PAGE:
Shell beads and social behaviour in Pleistocene Australia

Jane Balme, Kate Morse

Research output: Contribution to journalArticle

52 Citations (Scopus)
288 Downloads (Pure)

Abstract

Why did Palaeolithic people wear shells, and why was the practice so widespread in the world? The authors' own researches in Western Australia show that specific marine shells were targeted, subject to special processes of manufacture into beads and that some had travelled hundreds of kilometres from their source. Whether they were brought in land by the manufacturers, or by specially ornamented people, these beads provided a symbolic language that somehow kept the early peoples of Australia in touch with the sea.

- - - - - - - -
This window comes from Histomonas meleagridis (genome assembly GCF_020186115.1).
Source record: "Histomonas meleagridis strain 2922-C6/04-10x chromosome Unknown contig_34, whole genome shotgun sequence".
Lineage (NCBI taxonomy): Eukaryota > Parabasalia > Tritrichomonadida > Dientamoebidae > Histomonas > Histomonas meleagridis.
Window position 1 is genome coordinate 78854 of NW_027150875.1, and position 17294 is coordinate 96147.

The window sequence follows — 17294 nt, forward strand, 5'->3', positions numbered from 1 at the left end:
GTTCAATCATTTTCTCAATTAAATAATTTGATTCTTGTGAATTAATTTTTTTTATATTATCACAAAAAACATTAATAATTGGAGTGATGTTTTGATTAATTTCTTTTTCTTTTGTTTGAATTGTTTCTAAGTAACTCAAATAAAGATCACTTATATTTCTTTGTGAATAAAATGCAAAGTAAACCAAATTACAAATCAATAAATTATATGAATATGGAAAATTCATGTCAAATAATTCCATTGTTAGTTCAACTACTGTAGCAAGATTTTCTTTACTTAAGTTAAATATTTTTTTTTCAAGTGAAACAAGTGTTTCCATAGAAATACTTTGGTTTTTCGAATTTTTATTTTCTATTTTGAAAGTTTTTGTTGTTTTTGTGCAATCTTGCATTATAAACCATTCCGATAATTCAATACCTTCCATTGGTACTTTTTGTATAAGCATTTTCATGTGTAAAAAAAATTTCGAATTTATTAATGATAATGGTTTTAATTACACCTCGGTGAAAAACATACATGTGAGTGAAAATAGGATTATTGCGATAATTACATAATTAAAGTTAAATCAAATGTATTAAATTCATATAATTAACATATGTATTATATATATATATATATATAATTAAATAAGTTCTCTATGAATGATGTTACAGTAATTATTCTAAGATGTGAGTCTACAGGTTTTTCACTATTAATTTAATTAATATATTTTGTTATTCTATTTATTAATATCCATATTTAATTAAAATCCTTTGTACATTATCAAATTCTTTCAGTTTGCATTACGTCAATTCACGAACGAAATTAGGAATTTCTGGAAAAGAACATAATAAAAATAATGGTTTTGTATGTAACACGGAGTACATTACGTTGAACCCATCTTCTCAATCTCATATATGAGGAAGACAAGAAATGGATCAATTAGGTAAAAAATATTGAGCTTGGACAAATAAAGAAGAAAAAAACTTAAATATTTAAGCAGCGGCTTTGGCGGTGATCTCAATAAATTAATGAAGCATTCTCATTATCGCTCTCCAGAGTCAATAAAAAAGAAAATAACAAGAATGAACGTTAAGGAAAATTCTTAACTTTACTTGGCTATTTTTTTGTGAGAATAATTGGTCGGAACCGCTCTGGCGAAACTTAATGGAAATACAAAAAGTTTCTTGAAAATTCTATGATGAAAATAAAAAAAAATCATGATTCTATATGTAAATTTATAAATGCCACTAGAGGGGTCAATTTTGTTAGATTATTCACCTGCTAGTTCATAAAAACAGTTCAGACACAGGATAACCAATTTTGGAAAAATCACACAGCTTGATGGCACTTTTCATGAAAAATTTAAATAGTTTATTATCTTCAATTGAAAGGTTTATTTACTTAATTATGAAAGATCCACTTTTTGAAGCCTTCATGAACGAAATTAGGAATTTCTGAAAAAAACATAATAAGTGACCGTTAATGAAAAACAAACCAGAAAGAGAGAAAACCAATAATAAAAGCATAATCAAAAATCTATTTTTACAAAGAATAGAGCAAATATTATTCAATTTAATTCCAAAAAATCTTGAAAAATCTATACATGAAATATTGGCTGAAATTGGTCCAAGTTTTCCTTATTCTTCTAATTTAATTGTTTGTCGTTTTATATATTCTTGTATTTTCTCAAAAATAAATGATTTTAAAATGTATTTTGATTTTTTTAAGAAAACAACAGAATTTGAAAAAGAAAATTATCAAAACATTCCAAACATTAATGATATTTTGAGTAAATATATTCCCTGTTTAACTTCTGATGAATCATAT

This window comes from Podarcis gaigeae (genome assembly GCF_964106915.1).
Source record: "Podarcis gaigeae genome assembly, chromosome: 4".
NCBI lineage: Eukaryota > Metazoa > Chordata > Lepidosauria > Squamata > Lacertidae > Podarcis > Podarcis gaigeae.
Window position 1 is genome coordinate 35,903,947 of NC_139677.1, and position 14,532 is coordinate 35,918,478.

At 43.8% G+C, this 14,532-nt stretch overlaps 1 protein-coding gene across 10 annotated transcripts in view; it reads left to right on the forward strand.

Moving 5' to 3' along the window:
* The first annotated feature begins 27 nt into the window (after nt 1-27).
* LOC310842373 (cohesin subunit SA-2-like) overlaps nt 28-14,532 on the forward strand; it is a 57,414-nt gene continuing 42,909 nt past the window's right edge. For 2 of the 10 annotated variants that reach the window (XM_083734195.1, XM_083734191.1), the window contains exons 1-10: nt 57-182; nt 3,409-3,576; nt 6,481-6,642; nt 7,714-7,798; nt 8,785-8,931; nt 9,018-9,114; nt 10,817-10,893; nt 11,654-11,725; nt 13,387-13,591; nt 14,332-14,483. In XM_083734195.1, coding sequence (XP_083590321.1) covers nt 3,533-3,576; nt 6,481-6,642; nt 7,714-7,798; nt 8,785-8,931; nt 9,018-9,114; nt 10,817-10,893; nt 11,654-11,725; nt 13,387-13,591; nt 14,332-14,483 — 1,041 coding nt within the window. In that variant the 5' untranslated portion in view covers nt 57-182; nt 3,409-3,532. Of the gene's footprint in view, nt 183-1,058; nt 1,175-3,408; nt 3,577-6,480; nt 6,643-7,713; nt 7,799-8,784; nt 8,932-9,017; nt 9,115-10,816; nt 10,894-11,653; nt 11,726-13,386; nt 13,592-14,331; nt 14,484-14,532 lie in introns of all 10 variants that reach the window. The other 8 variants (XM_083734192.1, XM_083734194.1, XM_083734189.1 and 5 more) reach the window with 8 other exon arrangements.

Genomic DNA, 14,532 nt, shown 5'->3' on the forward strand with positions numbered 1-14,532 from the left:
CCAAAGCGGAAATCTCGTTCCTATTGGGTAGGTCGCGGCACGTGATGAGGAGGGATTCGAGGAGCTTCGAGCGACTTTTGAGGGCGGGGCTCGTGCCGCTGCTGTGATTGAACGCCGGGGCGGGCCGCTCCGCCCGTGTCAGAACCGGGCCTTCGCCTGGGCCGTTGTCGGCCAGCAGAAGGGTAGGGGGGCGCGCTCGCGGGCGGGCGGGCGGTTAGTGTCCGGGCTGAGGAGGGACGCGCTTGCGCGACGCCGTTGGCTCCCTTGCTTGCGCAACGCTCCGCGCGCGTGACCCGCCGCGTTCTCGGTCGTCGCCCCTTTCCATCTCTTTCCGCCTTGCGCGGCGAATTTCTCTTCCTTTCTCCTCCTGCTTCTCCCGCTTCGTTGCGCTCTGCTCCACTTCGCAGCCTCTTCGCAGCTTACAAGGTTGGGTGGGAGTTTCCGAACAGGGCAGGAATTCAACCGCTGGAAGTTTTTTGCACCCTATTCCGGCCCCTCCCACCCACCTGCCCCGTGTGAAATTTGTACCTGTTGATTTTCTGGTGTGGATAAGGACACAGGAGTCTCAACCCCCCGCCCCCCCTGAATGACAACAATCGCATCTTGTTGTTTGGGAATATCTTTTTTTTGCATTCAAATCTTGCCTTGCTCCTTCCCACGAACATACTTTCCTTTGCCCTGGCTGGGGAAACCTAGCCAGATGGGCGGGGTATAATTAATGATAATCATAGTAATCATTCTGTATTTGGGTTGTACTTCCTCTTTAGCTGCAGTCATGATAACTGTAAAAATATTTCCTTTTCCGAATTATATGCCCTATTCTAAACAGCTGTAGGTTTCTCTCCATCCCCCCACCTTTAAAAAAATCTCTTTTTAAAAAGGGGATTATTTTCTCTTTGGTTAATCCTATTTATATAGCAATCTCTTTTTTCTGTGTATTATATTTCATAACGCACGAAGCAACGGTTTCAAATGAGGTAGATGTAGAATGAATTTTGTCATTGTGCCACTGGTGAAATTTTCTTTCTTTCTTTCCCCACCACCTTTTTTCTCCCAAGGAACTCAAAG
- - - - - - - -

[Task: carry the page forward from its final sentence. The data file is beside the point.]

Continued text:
Original languageEnglish
Pages (from-to)799-811
JournalAntiquity
Volume80
Issue number310
Publication statusPublished - 2006

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social behavior
language
Pleistocene
Shell Beads
Beads
Palaeolithic
Language
Western Australia
Shell
Marine Shell

Cite this

Balme, Jane ; Morse, Kate. / Shell beads and social behaviour in Pleistocene Australia. In: Antiquity. 2006 ; Vol. 80, No. 310. pp. 799-811.
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Balme, J & Morse, K 2006, 'Shell beads and social behaviour in Pleistocene Australia' Antiquity, vol. 80, no. 310, pp. 799-811.

Shell beads and social behaviour in Pleistocene Australia. / Balme, Jane; Morse, Kate.

In: Antiquity, Vol. 80, No. 310, 2006, p. 799-811.

Research output: Contribution to journalArticle

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